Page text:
The camellia and the cherry
2021.08.06 18:52 Annelise Giseburt
I’m raising a camellia sapling.
When I first received it three years ago — a goodbye present from a former job — the camellia was just a spindly little thing, with no more than eight leaves stuck to its single, twig-like trunk. After about a year, it put out its first branch. Then, the following spring, suddenly another five burst forth in the span of just a few weeks. It must have been preparing them all winter.
At first, I kept the camellia on my windowsill. In time, it managed to press some of its leaves flat against the glass, trying to soak up as much sunlight as possible. Following its growth spurt, the camellia’s pot was clearly too small, but I kept putting off replanting it.
“It’ll be a pain to carry a big pot when I move to Tokyo,” I thought, guiltily pretending I didn’t see the roots poking out of the bottom.
In fact, this isn’t just any camellia: Its “mother” survived the atomic bombing of Hiroshima. That makes my sapling a second-generation survivor tree. But although I lived in Hiroshima for a few more years after receiving the camellia, I never paid its mother a visit, or even checked where she might be. I decided it was past time to do so.
There’s a label stuck in the camellia’s pot: “A-bombed camellia, W14b29-01.” The number contains information about the mother tree — “W14” for 1,400 meters west of ground zero, “b” meaning that it’s been replanted, “29-01” for its location and number of survivor trees at that site.
But the label was wrong. When I cross-checked it against a database compiled by Hiroshima City, “W14b29-01” was a jujube, not a camellia. I visited the tree’s location, on the green belt that sandwiches Peace Boulevard, to double check. Yes, the jujube’s leaves were totally different from my camellia. I consulted the city’s database again, this time for A-bombed camellia japonica. Luckily, there was only one.
It grows at Yoshijima Inari Shrine in Hiroshima City’s Naka Ward, 2,160 meters from ground zero. The shrine wasn’t large, but its grounds contained another three survivor trees in addition to the camellia: a sinewy hackberry, an elegant pine, and a stately camphor.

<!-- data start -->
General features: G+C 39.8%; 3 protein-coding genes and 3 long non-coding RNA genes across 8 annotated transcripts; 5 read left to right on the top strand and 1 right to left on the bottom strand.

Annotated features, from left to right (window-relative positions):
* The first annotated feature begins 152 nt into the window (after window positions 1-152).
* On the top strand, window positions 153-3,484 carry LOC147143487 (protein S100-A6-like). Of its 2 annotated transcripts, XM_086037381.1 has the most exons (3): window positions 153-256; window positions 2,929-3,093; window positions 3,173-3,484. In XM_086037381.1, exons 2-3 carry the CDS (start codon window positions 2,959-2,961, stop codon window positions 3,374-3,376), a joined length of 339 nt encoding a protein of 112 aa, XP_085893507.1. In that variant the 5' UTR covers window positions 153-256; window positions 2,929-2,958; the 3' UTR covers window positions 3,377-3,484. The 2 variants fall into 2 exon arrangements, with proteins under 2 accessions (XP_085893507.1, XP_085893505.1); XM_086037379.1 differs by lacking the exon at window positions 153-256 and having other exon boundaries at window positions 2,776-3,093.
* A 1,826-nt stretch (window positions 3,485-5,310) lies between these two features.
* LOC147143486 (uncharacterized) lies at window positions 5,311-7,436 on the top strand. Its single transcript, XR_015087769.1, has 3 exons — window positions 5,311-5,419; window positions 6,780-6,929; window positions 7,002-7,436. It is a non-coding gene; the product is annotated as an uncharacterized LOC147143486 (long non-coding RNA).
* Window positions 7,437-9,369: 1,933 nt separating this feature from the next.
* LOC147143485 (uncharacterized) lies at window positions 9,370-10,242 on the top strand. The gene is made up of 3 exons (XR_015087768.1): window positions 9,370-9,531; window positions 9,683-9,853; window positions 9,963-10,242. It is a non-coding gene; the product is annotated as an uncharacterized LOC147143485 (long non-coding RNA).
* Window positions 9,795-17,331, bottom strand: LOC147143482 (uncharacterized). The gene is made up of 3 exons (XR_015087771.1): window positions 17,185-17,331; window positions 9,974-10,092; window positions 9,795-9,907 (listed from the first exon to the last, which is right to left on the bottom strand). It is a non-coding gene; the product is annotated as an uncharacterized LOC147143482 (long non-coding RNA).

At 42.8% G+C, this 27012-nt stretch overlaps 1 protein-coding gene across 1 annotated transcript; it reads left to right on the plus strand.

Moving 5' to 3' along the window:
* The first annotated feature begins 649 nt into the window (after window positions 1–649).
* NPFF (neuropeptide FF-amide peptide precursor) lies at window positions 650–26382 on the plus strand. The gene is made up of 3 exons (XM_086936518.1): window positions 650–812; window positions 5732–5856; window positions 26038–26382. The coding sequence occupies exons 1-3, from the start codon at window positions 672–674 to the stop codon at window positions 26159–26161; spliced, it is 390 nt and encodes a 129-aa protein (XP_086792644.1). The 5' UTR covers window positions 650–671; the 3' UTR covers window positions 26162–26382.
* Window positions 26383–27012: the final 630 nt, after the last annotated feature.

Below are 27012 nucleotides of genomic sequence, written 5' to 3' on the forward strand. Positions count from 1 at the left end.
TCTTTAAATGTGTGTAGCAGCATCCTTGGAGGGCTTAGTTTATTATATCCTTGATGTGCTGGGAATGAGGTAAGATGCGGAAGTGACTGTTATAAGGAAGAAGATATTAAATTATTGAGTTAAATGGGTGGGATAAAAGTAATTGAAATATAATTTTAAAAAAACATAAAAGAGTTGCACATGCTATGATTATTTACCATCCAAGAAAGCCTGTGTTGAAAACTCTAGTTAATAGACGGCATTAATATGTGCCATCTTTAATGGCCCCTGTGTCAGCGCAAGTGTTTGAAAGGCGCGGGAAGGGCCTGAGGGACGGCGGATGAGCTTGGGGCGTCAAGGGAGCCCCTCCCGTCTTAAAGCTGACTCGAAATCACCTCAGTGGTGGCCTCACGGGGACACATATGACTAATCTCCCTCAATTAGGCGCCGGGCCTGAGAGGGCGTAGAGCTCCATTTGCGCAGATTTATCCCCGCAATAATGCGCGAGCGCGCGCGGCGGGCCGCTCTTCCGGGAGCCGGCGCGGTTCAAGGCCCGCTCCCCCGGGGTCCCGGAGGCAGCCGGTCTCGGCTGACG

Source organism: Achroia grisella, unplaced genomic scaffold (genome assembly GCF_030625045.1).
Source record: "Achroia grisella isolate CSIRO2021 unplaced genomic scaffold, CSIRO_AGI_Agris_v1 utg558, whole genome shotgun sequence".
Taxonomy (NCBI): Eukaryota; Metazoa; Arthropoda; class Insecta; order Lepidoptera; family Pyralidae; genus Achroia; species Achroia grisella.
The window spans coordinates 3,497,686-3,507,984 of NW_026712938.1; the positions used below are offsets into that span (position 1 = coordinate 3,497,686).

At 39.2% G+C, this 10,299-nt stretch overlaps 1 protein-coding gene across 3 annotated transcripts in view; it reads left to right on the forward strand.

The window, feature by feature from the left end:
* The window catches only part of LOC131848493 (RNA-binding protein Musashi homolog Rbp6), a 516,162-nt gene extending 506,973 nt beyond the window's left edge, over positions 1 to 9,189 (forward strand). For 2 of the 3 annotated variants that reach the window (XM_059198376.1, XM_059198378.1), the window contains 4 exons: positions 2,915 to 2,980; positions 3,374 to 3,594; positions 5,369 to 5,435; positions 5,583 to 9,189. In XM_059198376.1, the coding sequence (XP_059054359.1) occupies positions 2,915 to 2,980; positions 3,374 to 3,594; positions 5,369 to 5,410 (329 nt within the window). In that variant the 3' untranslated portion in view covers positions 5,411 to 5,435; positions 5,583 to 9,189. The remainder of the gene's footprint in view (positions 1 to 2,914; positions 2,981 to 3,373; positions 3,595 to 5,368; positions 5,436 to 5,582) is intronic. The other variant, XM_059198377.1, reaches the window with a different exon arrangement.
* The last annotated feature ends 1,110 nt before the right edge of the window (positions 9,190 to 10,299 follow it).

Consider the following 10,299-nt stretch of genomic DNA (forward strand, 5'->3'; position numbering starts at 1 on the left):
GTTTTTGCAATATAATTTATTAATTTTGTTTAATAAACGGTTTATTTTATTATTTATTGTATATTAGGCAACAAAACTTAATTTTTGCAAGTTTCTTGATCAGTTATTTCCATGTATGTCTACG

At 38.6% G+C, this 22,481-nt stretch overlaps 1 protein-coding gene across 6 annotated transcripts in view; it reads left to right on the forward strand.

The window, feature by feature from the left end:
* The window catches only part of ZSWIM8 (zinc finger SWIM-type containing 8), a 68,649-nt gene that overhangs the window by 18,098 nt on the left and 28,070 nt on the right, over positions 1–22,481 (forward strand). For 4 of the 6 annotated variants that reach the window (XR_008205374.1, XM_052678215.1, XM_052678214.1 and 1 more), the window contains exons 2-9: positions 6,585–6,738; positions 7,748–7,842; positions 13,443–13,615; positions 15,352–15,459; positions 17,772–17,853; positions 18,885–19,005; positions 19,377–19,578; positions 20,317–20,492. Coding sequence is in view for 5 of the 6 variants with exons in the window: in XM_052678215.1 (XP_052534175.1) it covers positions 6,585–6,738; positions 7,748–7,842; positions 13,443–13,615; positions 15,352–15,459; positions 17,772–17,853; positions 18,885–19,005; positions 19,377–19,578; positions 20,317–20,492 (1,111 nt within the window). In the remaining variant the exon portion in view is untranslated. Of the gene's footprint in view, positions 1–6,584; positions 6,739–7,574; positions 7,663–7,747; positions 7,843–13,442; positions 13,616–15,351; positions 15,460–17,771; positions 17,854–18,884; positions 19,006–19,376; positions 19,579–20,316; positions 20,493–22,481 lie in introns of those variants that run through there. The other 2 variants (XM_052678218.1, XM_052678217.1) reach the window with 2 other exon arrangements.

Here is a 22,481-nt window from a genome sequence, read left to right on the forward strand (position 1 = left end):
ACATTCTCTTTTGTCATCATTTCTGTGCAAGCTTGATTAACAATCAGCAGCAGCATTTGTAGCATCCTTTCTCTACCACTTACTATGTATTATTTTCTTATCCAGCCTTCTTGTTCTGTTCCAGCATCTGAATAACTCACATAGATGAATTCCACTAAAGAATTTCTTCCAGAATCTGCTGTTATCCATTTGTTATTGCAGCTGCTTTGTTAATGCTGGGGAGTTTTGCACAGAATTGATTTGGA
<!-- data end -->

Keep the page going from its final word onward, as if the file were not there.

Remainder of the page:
According to the city’s database, these trees protected the shrine building from the atomic bomb’s blast, and injured were treated on the shrine grounds in the following days.
Curious to learn more about the mother camellia, I emailed an arborist who has taken care of Hiroshima’s survivor trees for many years. He told me that the camellia was about 120 years old, and that it had been purchased by the shrine from a gardener in Koimachi, on the western side of Hiroshima city.
Although I had hoped to speak with someone at the shrine as well, the facilities were smaller than I expected and deserted. But I spotted the camellia right away, next to the stone gate that marks the entrance to the shrine.
It leaned northward at a steep angle, and there were scars near its base where parts of the trunk had rotted away. Propped up by a few wooden posts, the tree looked rather like it was using canes to support a bad leg.
But it’s impossible to say for sure whether these features are effects of the atomic bomb. The arborist had also told me of another potential effect from radiation: a mottled pattern on the camellia’s leaves. Yes, I could see splotches of yellow. (My sapling also exhibits some speckles, but I don’t know whether it’s genetic or whether I just don’t give it enough plant food.)
Despite the tilting trunk and splotchy leaves, the camellia’s branches were full of fruit. A mother tree indeed.
Hiroshima’s survivor trees mean various things to various people. Many hibakusha (A-bomb survivors) have spoken about finding hope in the fresh green shoots that grew from charred trunks in the bombed-out city. “Maybe I can go on living too,” they thought. And for years, Hiroshima City and civil society groups have sent second-generation seeds and saplings around the world as symbols of peace.
But for me, these trees have yet another meaning: trust and patience. During my first years in Hiroshima, I translated a book about survivor trees, which contains a story that has stuck with me since.
The author and the arborist — yes, the same one mentioned above — watch over a sick cherry tree that had survived the atomic bombing. The author, certainly not an old tree hand, wants to give the ailing cherry water on hot days and, when the arborist does treat the tree, seeks assurance that it will soon recover. Of course, no such assurances can be given.
After a year, she at last is able to think about the cherry, and even its eventual death, with peace of mind.
The arborist had taught me that you can’t rush trees, that you have to take your time. There was a question I had been wanting to ask him once I was a little more familiar with trees myself. At long last, I thought it was time.
“What is it about them that captivates you?”
He thought for a moment, then replied, choosing his words carefully.
“The more I work with trees, the more I learn. Each day brings new discoveries, and many times I have felt the joy of suddenly seeing or understanding something I had missed until then. I could never say, ‘I know everything about trees.’”
My camellia, now happily putting out new leaves from (at last!) a larger pot in Tokyo, reminds me to take my time.
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